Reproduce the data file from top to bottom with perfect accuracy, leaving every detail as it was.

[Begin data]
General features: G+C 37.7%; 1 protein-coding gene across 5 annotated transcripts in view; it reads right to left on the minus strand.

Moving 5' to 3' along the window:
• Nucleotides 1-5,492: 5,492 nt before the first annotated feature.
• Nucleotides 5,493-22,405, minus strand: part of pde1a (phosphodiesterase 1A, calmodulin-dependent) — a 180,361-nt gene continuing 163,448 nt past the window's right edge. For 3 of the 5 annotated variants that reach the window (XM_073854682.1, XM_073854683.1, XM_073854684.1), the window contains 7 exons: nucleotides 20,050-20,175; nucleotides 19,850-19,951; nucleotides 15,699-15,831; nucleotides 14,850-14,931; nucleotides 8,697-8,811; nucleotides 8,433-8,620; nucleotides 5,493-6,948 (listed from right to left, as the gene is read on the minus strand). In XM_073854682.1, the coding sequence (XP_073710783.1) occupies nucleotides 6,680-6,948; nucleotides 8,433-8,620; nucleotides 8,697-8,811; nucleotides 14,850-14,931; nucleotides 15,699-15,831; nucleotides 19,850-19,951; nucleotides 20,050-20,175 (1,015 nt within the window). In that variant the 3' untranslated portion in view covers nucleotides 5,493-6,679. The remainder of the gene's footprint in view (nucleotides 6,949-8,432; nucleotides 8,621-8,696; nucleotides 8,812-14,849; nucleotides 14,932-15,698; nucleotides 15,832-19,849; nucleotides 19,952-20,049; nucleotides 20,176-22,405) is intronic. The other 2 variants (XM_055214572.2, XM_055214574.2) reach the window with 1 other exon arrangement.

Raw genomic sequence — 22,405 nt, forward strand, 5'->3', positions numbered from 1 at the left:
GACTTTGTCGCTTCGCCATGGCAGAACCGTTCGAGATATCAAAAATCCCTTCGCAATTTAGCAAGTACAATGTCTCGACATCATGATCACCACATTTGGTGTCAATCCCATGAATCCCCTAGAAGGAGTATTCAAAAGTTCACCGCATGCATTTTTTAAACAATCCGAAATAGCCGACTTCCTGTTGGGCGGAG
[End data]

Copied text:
General features: G+C 37.7%; 1 protein-coding gene across 5 annotated transcripts in view; it reads right to left on the minus strand.

Moving 5' to 3' along the window:
• Nucleotides 1-5,492: 5,492 nt before the first annotated feature.
• Nucleotides 5,493-22,405, minus strand: part of pde1a (phosphodiesterase 1A, calmodulin-dependent) — a 180,361-nt gene continuing 163,448 nt past the window's right edge. For 3 of the 5 annotated variants that reach the window (XM_073854682.1, XM_073854683.1, XM_073854684.1), the window contains 7 exons: nucleotides 20,050-20,175; nucleotides 19,850-19,951; nucleotides 15,699-15,831; nucleotides 14,850-14,931; nucleotides 8,697-8,811; nucleotides 8,433-8,620; nucleotides 5,493-6,948 (listed from right to left, as the gene is read on the minus strand). In XM_073854682.1, the coding sequence (XP_073710783.1) occupies nucleotides 6,680-6,948; nucleotides 8,433-8,620; nucleotides 8,697-8,811; nucleotides 14,850-14,931; nucleotides 15,699-15,831; nucleotides 19,850-19,951; nucleotides 20,050-20,175 (1,015 nt within the window). In that variant the 3' untranslated portion in view covers nucleotides 5,493-6,679. The remainder of the gene's footprint in view (nucleotides 6,949-8,432; nucleotides 8,621-8,696; nucleotides 8,812-14,849; nucleotides 14,932-15,698; nucleotides 15,832-19,849; nucleotides 19,952-20,049; nucleotides 20,176-22,405) is intronic. The other 2 variants (XM_055214572.2, XM_055214574.2) reach the window with 1 other exon arrangement.

Raw genomic sequence — 22,405 nt, forward strand, 5'->3', positions numbered from 1 at the left:
GACTTTGTCGCTTCGCCATGGCAGAACCGTTCGAGATATCAAAAATCCCTTCGCAATTTAGCAAGTACAATGTCTCGACATCATGATCACCACATTTGGTGTCAATCCCATGAATCCCCTAGAAGGAGTATTCAAAAGTTCACCGCATGCATTTTTTAAACAATCCGAAATAGCCGACTTCCTGTTGGGCGGAG